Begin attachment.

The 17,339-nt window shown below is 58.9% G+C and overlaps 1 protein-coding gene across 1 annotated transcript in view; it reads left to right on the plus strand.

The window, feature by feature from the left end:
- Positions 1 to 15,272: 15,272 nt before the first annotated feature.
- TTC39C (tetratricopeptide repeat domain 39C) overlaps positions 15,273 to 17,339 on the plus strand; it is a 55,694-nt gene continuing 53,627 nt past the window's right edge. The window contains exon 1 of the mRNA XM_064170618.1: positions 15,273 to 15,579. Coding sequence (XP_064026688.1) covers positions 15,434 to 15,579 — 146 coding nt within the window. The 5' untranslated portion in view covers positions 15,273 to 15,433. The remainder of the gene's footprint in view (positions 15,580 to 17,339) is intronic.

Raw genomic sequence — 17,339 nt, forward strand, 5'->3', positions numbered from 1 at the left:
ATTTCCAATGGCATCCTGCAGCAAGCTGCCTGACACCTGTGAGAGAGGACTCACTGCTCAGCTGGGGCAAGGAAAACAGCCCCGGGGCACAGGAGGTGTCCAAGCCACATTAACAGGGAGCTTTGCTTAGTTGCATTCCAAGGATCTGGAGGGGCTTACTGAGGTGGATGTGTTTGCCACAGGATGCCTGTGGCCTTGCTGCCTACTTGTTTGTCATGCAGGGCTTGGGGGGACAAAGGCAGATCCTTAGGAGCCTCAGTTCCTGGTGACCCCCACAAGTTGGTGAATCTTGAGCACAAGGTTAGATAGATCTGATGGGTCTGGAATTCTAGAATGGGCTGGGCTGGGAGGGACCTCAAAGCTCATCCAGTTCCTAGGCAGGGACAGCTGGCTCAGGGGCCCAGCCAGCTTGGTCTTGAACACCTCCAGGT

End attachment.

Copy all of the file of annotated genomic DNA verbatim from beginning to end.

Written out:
The 17,339-nt window shown below is 58.9% G+C and overlaps 1 protein-coding gene across 1 annotated transcript in view; it reads left to right on the plus strand.

The window, feature by feature from the left end:
- Positions 1 to 15,272: 15,272 nt before the first annotated feature.
- TTC39C (tetratricopeptide repeat domain 39C) overlaps positions 15,273 to 17,339 on the plus strand; it is a 55,694-nt gene continuing 53,627 nt past the window's right edge. The window contains exon 1 of the mRNA XM_064170618.1: positions 15,273 to 15,579. Coding sequence (XP_064026688.1) covers positions 15,434 to 15,579 — 146 coding nt within the window. The 5' untranslated portion in view covers positions 15,273 to 15,433. The remainder of the gene's footprint in view (positions 15,580 to 17,339) is intronic.

Raw genomic sequence — 17,339 nt, forward strand, 5'->3', positions numbered from 1 at the left:
ATTTCCAATGGCATCCTGCAGCAAGCTGCCTGACACCTGTGAGAGAGGACTCACTGCTCAGCTGGGGCAAGGAAAACAGCCCCGGGGCACAGGAGGTGTCCAAGCCACATTAACAGGGAGCTTTGCTTAGTTGCATTCCAAGGATCTGGAGGGGCTTACTGAGGTGGATGTGTTTGCCACAGGATGCCTGTGGCCTTGCTGCCTACTTGTTTGTCATGCAGGGCTTGGGGGGACAAAGGCAGATCCTTAGGAGCCTCAGTTCCTGGTGACCCCCACAAGTTGGTGAATCTTGAGCACAAGGTTAGATAGATCTGATGGGTCTGGAATTCTAGAATGGGCTGGGCTGGGAGGGACCTCAAAGCTCATCCAGTTCCTAGGCAGGGACAGCTGGCTCAGGGGCCCAGCCAGCTTGGTCTTGAACACCTCCAGGT